family cooking

I am very encouraged and pleased fresh produce and unprocessed meat is being offered in our local food bank and pantries.  I will explain why over the next few weeks as I publish a series of posts about cooking.  This series will be at least three parts.  I will be discussing the decline in cooking in the United States, and by cooking I mean from scratch.  I also will explain why I think it is important to cook from scratch whenever possible and how cooking from scratch is beneficial to those experiencing food insecurity.  Finally, I will address how I think the decline in cooking is often unintentionally aided by food banks and pantries and propose some ideas they can use to combat this decline.

This series will take a bit of research and careful thought, so stay tuned over the next couple of weeks as I formulate and publish these related posts.  While I always welcome comments, this topic is one area where I really want to hear what others think.  I realize there will be some challenges and hurdles to overcome in what I am proposing, so I need help in looking at the topic from several points of view.   In the meantime, find some time to dust off some of your favorite recipes or find some new ones and cook something!

America’s New National Pastime

baseball

No, I don’t mean baseball!  I have just started reading a book entitled Sweet Charity?:  Emergency Food and the End of Entitlement, by Janet charity bookPoppendieck.  In this book she contends that so many Americans participate in the fight to end hunger by donating to or volunteering in soup kitchens or food banks and pantries that it has become a national pastime.  Poppendieck chronicles the increased reliance on charity as a response to poverty and hunger in the United States, while noting the erosion of government provided assistance.  She contends that this resurgence in charity is a Band-Aid approach to ending poverty and hunger and is not the positive force it appears to be at first glance.

Her argument is two-fold.  First she states that America soundly rejected this form of poverty remediation over half a century ago.  Private charitable organizations, Poppendieck suggests, are inefficient and vary from location to location in the amount of assistance they provide.  She further states that serving meals and distributing groceries is inadequate assistance and serves to separate and segregate those in poverty from the rest of society.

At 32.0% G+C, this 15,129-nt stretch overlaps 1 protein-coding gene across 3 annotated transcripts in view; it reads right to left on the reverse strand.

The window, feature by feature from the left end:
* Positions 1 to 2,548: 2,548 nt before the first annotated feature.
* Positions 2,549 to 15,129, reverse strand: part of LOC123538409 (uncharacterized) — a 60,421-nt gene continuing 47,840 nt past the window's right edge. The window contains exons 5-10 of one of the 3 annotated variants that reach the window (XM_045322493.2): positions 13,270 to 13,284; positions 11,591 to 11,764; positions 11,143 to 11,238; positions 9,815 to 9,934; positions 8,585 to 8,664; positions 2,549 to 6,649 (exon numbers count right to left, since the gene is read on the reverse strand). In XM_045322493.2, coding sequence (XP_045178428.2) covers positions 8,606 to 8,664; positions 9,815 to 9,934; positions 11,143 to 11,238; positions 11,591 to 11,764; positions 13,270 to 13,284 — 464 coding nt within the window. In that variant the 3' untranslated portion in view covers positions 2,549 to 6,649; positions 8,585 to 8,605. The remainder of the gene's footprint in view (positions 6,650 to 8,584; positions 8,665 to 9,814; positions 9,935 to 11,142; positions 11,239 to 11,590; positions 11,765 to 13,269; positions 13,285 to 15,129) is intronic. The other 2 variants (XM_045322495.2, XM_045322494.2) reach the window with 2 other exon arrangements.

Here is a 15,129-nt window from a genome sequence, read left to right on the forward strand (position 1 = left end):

The second point in Poppendieck’s argument is that participating in a charitable response to hunger and poverty diverts our attention from an actual solution to poverty in America.  Volunteering in and donating to charitable food distribution organizations, she contends, makes many Americans feel good and gives them a sense that the hunger problem is being addressed.  Poppendieck suggests that all this goodwill Americans feel prevents us from working to implement national policies with the goal of truly ending poverty and hunger in America.

As someone who has just committed a large amount of my time to volunteering in food pantries and working to fill some of the gaps that exist in assisting the food insecure, I was taken aback by the notion that I might be doing more harm than good.  I am, however, intrigued by what she has to say.  I have a feeling in the end we will not be too far apart on our assessment of the situation and what needs to occur to eliminate food insecurity in the United States.  That said, I do think this book will at times challenge my beliefs and opinions.

I think it is healthy to challenge the beliefs we hold, be they religious, political, or philosophical.  Part of the problem we face in the United States today stems from the fact that people surround themselves with information and people that reinforce their belief structure.  But that is a whole other discussion and one I don’t plan to undertake on this blog.   As I stated, I have just started reading the book, but I will share with you my thoughts on the topic and the book when I am done.  I am curious to see how or if it will alter the course of my journey to assist the food insecure.

I would be interested in your initial response to Poppendieck’s premise, or if you have read the book, what you thought about it.